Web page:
The Brotherhood of Blood

SOMETHING ELSE THAT HASN’T SURVIVED into adulthood is the kid-concept of “blood brotherhood.”

It works like this: Two boys (did girls ever do this?) make an incision or a pinprick on their thumbs, then rub the wounds together. “Now we are blood brothers,” they will intone (if they intone anything at all, which they also may not). It’s an expression of intimate friendship; a ritual of bonding with what’s-today-called one’s BFF. And not to be entered into lightly.

I don’t know how old is this gesture is, or even if, in this hazardous fluids-aware world of ours, it is still practiced. But when I was small, it meant that you and your blood brother would always have each other’s back — and always be friends, no matter what happened.

As for me, I count two people as blood brothers: the first I gained when I was a pre-adolescent, the last when I was 15 and had fallen off my bicycle in so spectacular a manner (I was pedaling with no hands at top speed) that I required a trip to the ER. I still have the scars from the latter, and before they were bandaged my friend Ralfh shallowly slit his thumb with his pocket knife and said, “Let’s become blood brothers.”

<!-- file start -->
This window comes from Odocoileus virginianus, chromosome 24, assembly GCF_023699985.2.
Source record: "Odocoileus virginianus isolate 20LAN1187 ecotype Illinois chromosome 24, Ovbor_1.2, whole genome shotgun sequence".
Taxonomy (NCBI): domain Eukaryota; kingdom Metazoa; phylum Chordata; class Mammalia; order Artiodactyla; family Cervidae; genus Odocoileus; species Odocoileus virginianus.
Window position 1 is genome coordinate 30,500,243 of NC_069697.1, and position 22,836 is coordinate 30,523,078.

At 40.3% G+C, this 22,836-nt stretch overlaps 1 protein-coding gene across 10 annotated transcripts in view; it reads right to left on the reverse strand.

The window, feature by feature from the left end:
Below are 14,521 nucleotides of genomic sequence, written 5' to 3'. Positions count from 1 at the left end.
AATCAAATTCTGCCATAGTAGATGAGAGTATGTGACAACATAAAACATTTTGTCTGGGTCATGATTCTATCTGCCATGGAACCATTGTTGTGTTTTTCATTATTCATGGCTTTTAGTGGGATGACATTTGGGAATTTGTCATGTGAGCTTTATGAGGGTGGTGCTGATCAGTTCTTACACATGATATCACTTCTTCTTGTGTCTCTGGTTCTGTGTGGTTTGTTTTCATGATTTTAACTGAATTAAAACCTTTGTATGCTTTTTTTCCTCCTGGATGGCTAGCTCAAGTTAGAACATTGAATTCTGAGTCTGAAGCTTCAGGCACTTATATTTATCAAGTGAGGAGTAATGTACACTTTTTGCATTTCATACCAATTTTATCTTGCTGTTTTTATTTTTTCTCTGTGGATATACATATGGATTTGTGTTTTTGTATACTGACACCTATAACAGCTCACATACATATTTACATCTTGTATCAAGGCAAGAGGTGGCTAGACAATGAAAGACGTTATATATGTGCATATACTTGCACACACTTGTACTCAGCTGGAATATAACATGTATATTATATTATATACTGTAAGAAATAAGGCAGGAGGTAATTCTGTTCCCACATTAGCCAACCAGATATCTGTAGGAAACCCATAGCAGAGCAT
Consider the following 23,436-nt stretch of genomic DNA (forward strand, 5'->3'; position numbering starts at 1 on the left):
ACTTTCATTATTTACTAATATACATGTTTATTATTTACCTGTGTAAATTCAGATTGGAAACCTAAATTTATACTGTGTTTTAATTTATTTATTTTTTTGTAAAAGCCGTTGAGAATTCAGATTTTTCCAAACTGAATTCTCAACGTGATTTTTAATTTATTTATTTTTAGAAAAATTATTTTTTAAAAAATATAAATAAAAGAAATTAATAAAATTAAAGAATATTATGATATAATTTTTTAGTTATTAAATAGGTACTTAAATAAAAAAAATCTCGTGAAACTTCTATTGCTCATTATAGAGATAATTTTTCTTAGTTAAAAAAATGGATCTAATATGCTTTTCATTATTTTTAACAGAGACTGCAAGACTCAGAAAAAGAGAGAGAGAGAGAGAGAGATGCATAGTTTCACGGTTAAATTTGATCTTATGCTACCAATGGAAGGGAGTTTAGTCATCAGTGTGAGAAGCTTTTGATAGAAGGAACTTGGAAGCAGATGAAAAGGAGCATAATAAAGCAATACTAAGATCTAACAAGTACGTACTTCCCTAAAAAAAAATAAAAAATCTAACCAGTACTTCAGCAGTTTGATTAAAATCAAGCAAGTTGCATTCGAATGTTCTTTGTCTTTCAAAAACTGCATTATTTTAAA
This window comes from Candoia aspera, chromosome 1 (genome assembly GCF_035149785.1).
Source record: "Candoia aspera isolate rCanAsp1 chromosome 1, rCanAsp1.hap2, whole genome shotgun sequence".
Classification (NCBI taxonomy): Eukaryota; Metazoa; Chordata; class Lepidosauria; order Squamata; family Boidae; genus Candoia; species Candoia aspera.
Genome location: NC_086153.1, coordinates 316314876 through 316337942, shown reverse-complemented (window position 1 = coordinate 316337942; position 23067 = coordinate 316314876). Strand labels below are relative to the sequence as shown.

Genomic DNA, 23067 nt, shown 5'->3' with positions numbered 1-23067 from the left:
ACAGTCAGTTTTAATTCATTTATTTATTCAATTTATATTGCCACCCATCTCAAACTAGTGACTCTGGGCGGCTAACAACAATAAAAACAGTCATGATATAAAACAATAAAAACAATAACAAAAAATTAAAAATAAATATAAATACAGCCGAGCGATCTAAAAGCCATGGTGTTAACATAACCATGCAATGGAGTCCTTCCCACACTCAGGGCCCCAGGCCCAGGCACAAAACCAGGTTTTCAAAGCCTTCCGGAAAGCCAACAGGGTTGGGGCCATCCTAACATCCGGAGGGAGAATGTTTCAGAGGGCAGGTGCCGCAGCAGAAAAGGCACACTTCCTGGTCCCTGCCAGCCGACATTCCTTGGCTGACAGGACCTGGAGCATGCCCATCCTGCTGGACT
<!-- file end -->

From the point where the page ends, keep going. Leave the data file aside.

So we did. I hope he still has the same fond memory I do.

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